Impacts of Local Oceanographic Processes on Adelie Penguin Foraging Ecology

A collaborative Research project funded by U.S. NSF Office of Polar Programs



Josh Kohut (Rutgers University, USA)
William R. Fraser (Polar Oceans Research Group, USA) 
Kim Bernard (Oregon State University, USA)
Peter Winsor (University of Alaska, USA)
Matthew Oliver (University of Delaware, USA)

Project CONVERGE, funded by the National Science Foundation Office of Polar Programs, is deploying a coordinated ocean observing network to better understand ecological connections along the Western Antarctic Peninsula (WAP). This project is an adaptive field study that investigates the impact of local physical processes on Adélie penguin foraging ecology in the vicinity of Palmer Deep off Anvers Island.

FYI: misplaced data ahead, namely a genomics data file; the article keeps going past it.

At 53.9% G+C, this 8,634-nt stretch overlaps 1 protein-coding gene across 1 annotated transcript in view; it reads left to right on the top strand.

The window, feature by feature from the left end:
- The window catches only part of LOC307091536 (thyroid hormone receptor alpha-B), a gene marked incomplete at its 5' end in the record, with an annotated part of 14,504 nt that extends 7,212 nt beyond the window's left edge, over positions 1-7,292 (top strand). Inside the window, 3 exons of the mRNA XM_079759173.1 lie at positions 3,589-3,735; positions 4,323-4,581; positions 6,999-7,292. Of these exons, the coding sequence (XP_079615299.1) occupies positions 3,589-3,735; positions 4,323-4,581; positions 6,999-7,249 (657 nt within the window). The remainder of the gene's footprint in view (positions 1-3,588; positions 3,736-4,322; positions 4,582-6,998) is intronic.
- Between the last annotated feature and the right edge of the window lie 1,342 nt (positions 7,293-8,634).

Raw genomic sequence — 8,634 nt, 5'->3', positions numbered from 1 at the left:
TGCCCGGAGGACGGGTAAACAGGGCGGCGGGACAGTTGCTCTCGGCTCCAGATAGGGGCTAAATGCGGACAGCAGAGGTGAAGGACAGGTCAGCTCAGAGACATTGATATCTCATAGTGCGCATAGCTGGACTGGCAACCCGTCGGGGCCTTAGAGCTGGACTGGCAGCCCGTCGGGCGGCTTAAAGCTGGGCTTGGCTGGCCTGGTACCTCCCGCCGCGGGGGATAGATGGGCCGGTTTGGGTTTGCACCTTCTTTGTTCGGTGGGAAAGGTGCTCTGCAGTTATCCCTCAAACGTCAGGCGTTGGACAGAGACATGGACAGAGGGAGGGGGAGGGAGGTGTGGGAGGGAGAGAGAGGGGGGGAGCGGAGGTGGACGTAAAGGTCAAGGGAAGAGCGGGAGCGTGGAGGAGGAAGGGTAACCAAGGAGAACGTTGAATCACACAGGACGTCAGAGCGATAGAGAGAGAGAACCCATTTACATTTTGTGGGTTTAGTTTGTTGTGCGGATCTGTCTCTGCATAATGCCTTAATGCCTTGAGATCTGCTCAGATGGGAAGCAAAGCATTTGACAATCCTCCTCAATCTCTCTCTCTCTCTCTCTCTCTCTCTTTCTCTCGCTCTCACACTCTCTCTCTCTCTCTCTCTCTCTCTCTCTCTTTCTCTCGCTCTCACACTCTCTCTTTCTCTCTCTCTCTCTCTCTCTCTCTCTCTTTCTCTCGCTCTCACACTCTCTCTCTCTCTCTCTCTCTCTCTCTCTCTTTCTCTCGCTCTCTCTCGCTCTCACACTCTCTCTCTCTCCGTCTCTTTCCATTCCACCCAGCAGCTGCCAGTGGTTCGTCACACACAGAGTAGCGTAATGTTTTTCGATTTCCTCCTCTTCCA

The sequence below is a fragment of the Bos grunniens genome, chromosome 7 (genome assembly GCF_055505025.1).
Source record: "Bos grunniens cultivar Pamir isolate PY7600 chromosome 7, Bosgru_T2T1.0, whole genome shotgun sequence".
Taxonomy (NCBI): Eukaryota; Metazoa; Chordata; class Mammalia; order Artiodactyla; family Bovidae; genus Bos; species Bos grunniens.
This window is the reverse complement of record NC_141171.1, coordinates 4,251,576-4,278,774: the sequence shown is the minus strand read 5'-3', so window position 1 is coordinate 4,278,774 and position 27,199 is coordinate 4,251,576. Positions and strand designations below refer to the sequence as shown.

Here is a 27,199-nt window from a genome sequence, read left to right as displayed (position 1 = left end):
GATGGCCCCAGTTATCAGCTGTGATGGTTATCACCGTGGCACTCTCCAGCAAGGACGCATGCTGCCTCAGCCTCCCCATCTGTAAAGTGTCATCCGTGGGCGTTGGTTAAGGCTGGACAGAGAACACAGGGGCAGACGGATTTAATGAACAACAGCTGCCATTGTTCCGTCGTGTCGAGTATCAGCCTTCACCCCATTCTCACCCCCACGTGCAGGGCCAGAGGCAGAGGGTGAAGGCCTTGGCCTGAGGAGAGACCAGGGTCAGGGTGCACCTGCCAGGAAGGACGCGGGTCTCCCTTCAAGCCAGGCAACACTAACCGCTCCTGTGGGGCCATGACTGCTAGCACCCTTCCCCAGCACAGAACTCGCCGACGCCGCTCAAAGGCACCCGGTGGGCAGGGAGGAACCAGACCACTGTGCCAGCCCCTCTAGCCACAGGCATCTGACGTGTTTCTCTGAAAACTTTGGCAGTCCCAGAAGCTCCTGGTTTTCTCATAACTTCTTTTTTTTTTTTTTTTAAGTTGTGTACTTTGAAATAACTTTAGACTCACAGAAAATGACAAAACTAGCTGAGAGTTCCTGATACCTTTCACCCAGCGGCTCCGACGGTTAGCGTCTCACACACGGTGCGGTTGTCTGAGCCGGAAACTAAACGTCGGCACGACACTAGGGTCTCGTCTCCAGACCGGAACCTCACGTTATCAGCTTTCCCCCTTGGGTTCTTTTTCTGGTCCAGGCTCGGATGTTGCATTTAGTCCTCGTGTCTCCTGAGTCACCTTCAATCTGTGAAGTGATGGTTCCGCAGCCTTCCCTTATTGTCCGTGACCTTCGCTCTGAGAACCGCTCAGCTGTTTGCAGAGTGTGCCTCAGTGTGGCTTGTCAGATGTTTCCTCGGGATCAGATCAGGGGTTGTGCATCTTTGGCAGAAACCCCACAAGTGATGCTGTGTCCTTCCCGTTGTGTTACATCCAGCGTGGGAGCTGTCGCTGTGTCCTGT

Images Credit: Peter Winsor (University Alaska, Fairbanks)

To do this, partners from Rutgers University, the University of Alaska, Fairbanks (UAF), Oregon State University, the University of Delaware, and the Polar Oceans Research Group are deploying a multi-platform observing network that includes gliders, animal telemetry, acoustics, and CODAR High Frequency Radar (HFR). The surface current maps from the HFR network make it possible to identify regions of convergence and divergence in real time. Guided by these hourly maps, our field study will adaptively sample the food web in the context of the measured convergence and divergence zones. The in situ sampling includes (a) a mooring deployment, (b) underwater glider deployments, (c) small boat acoustic surveys targeting Antarctic krill, and (d) penguin ARGOS-linked satellite telemetry and time-depth recorders (TDRs). The combination of the real-time surface convergence maps with adaptive in situ sampling introduces CODAR HFR to the Antarctic in a way that will allow us to rigorously and efficiently test the influence of local physical processes on top predator foraging ecology. 



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